What it means to be a girl in India

So recently, I met this lady at the station. It was barely 6 am on a Tuesday morning, so I couldn’t be grumpier. Yes, I had a 7 am lecture and I did not look forward to making notes on ethics of psychological research.

I stood there on the platform, looking at the indicator. Six more minutes until the train arrived. Great.

There was this lady sitting on a bench, with a small little baby in her arms, fast asleep. Her husband was at a distance and he was in his own merry world. I couldn’t help but notice her attire. Ethnic, something that told me she wasn’t from the state I lived in. The way she looked about, at people on the platforms and in the trains, studying every detail of a typical day at a crowded Mumbai railway station was a dead give away. She was a newbie to the town.

I smiled at her, acknowledging her presence. She was taken aback and looked away. That didn’t surprise me, but I didn’t push her. Moments later, she spoke up to me in Hindi, in an accent I had to struggle to understand,

“Are you going to school?” she asked me and I shook my head

“College.”

I still remember the expression on her face. Her eyes grew wider, and she looked at me with sheer disbelief. I wondered if I had offended her in some way, but my questions were quickly answered when she asked her second question.

“Alone? Isn’t you brother going to escort you?”

“I go alone everyday, and I don’t have a brother. I am an only child.”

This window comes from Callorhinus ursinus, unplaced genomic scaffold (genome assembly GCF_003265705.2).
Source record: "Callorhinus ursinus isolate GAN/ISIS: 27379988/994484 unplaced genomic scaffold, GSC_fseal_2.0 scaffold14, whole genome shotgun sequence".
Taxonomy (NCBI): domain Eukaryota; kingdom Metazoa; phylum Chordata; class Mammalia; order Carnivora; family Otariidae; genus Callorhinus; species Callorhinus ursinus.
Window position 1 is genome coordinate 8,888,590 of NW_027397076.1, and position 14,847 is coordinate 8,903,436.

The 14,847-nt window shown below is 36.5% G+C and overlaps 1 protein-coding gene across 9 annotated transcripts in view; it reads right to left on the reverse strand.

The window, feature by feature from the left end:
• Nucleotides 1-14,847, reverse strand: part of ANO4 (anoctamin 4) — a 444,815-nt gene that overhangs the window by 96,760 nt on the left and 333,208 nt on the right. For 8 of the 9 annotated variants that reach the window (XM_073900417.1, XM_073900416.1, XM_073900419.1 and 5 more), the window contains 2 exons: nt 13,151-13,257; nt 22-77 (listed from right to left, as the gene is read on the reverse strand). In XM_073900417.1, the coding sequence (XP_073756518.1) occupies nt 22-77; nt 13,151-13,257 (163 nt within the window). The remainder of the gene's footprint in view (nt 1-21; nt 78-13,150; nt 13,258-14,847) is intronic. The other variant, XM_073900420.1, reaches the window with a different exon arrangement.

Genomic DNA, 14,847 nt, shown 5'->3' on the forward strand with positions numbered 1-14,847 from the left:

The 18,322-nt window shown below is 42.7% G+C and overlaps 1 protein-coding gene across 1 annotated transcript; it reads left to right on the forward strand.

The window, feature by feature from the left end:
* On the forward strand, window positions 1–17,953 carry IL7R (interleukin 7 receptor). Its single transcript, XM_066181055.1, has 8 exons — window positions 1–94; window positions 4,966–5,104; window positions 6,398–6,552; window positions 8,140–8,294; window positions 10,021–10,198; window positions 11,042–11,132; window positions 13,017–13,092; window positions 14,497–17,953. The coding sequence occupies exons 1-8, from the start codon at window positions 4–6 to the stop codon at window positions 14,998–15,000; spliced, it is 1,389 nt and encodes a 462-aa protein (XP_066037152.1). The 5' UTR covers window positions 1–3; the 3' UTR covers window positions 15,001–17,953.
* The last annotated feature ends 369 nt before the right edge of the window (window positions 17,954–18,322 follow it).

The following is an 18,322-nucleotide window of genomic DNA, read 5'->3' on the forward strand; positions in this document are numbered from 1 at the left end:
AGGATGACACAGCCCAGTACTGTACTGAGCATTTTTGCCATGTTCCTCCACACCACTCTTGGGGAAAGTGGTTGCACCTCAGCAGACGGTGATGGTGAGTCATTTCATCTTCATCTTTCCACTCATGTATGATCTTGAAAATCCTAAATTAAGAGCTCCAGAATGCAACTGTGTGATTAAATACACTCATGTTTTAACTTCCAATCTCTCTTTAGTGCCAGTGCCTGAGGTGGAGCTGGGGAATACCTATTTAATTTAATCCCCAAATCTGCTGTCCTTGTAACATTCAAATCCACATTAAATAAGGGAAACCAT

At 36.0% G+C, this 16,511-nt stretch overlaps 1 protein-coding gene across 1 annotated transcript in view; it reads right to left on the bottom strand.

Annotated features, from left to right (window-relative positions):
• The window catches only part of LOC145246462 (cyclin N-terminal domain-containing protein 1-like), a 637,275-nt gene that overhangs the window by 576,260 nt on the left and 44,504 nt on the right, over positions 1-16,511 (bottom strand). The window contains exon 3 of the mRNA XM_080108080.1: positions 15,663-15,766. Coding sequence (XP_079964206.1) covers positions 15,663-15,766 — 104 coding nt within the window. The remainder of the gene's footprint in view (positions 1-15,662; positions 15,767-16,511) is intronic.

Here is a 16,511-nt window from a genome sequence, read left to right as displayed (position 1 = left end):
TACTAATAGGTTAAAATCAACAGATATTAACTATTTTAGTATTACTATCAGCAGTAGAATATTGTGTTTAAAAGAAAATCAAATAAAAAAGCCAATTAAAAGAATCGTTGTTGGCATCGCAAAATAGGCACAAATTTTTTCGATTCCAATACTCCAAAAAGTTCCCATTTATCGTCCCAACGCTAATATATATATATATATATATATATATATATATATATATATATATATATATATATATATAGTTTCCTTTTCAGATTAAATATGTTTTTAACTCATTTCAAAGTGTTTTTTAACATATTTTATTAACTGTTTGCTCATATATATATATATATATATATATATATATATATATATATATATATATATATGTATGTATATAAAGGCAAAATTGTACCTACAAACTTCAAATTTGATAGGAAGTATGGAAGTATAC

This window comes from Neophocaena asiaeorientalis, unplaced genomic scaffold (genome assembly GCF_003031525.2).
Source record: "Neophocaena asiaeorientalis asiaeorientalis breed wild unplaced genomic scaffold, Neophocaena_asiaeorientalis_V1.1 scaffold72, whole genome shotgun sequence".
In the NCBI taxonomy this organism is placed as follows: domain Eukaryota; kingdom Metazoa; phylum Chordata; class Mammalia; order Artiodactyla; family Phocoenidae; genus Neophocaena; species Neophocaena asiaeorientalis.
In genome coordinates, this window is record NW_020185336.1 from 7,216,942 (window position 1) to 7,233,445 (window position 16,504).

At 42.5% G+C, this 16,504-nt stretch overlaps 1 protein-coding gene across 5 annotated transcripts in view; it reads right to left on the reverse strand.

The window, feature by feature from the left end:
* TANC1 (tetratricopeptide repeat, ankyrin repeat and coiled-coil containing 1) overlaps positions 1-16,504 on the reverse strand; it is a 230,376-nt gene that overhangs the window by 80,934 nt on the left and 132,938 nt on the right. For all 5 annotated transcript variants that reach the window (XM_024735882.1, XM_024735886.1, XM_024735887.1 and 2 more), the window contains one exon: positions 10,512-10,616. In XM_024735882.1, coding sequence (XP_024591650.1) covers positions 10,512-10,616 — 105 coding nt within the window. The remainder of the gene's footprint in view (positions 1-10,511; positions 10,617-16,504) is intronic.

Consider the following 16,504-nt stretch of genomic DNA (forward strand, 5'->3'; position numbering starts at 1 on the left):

That was it. She didn’t have more questions, but just emotions consuming her. First the shock and then the jealously, followed by sorrow. And sorrow stayed on her face for a long time, as she looked at me and then back at her sleeping baby. She stroked his cheek and whispered to me,

“I went to school until 6th grade and my brothers would escort me. Then I hit puberty and I had to drop out.” 

I didn’t know what to say. Here she was, a young, average woman, telling me she was denied a fundamental right by the virtue of her being a girl. She was a girl and therefore, had no right to be free and independent or have any resources to hand on her own two feet. She was caged in order to be ‘protected’ or so they told her, and so she believed. Maybe, until now, as she saw so many girls like me, laughing, giggling, reading their way to college in the many trains she saw passing by. Maybe now she realised it was all a lie, or maybe she knew but it hit her then. She suddenly understood what she had missed upon, the intensity of it, and most of all, she understood the reason for this denial of rights.

“I’m glad my first child is a son.” she said.

And a part of me was glad too.

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